28m high: Scientists model NZ’s risk from tsunami-making quakes


28m high: Scientists model NZ’s risk from tsunami-making quakes

A pioneering earthquake analysis has shed new light on the potential for large tsunamis – including one 28 metres tall – sweeping into our coastlines.

While they’re relatively rare events – of 68 recorded since 1840, fewer than a dozen have measured higher than 5m – tsunamis nonetheless pose a major natural hazard, with a worst-case, one-in-500-year tsunami potentially causing up to about 33,000 casualties.

Now, scientists have gained a much deeper insight into that risk, using a 30,000-year catalogue of some 2585 “synthetic” earthquakes measuring greater than magnitude 7.0.

“We can use the model to investigate how individual tsunami events might impact the coast, and how far inland they travel,” said study author Laura Hughes, of Victoria University.

Preliminary results showed the tallest tsunami wave height at the coast – caused by a quake measuring just over magnitude 9.1 – reaching a towering 28m, or the equivalent of a nine-storey building.

About 73 per cent of the modelled events produced waves at least one metre high, while 15 per cent, 3 per cent, and 2 per cent of the events resulted in waves of at least five, 10, and 15 metres respectively.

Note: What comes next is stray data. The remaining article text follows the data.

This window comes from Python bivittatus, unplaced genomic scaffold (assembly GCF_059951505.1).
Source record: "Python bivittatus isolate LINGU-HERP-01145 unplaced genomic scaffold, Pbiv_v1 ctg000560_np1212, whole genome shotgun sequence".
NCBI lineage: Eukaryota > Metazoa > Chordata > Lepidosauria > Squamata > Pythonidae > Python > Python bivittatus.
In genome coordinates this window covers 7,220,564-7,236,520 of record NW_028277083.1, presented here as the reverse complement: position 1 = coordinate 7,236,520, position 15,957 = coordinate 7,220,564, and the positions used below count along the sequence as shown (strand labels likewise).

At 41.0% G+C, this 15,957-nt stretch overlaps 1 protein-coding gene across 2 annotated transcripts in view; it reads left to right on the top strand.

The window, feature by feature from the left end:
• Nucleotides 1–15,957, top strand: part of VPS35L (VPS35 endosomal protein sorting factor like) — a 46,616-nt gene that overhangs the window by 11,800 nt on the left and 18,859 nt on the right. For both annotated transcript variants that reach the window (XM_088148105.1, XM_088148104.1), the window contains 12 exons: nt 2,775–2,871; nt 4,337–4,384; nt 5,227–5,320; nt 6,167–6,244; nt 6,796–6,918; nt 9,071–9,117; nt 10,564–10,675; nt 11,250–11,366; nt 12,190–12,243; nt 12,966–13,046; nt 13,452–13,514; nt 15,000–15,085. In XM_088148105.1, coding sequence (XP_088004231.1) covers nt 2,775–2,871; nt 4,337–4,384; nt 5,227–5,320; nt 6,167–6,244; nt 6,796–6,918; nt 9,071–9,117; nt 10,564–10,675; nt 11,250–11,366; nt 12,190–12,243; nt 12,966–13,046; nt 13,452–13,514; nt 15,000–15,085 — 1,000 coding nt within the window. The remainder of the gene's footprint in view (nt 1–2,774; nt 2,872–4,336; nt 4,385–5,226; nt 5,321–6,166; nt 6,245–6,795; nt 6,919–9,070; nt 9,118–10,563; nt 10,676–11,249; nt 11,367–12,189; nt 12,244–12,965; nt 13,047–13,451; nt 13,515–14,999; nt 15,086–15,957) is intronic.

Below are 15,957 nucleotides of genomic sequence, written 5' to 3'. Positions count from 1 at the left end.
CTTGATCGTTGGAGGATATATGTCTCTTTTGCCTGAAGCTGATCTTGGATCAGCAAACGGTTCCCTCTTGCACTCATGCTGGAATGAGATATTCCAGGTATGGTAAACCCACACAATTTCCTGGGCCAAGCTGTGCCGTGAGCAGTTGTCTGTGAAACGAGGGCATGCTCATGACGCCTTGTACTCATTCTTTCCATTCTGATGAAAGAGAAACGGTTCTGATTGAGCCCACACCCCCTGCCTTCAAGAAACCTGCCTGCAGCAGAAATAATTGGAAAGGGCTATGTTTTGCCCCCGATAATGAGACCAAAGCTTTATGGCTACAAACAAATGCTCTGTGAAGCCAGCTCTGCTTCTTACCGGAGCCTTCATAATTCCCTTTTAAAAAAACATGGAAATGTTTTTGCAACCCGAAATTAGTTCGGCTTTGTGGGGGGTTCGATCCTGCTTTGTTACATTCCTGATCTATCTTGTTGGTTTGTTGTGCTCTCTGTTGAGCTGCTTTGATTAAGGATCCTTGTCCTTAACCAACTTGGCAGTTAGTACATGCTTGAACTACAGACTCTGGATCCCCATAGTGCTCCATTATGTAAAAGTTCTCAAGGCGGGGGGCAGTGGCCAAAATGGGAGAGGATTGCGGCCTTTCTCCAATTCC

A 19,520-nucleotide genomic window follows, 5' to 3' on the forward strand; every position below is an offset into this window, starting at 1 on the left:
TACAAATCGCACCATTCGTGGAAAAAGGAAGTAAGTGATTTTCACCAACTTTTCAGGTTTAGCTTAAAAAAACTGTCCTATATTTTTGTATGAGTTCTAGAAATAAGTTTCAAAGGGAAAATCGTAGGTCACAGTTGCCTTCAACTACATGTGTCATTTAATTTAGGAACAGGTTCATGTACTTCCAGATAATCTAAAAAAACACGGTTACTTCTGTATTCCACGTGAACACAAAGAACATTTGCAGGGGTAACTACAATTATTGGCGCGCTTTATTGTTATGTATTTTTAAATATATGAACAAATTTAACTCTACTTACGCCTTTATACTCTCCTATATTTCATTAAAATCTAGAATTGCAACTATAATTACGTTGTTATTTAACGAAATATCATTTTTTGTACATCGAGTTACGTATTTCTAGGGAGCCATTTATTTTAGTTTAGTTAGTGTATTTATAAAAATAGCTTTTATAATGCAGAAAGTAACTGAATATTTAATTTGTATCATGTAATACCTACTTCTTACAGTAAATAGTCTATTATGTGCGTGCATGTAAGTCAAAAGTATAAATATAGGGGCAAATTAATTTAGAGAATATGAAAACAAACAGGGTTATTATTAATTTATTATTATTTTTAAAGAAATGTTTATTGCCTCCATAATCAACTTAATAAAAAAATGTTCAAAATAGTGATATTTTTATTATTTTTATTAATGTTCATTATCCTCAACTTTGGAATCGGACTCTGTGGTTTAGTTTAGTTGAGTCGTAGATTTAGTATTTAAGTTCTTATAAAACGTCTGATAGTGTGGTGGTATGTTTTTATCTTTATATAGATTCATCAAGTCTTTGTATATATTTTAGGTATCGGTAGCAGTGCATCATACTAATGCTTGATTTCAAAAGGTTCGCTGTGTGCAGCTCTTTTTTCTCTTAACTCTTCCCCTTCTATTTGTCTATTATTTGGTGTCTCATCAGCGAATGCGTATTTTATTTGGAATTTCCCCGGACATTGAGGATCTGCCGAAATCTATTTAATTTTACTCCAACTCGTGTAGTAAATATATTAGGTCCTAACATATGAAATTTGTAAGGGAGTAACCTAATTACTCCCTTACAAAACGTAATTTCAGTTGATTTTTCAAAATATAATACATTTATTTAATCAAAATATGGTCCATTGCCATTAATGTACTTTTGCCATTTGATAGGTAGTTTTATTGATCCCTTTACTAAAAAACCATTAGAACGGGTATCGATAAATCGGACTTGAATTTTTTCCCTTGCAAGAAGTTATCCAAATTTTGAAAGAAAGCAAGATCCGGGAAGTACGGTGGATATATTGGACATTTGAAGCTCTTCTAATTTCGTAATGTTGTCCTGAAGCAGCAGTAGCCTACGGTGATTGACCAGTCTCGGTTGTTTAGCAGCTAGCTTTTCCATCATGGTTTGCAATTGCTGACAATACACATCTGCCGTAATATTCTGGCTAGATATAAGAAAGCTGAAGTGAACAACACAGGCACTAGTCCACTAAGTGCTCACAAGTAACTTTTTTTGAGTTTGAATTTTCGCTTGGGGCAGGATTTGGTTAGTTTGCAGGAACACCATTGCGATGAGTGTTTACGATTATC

On average, the researchers estimated a tsunami with a five-metre wave height occurred every 77 years – while a tsunami 15-metres high might occur around once every 580 years.

Elsewhere in the study, the team mapped where the biggest waves tended to hit along our coastline, with northern and eastern areas found to be most at risk.

The largest hazard was posed by the Tonga-Kermadec and Hikurangi subduction zones, in which the latter scientists recently estimated a one-in-four chance of a large quake striking within 50 years.

They also calculated the hazard for different “return periods”, finding some areas of the North Island’s coastline had relatively high probability of experiencing waves taller than five metres within 2500-year stretches.

The new modelling technique has since been used as the basis for estimating tsunami impacts and losses around the country.

“We now know we can successfully use our synthetic earthquake catalogues to estimate risk from earthquake-induced perils such as tsunamis, ground-shaking, landslides and liquefaction,” said study author Dr Bill Fry, of GNS Science.

“This opens the door to next-generation probabilistic risk modelling for many of our natural hazards.”

The study, just published in the Journal of Geophysical Research: Solid Earth, also involved researchers from Niwa, the University of Canterbury and Lamont Doherty Earth Observatory in the US.


Article written by (Jamie Morton, www.nzherald.co.nz. Original article)



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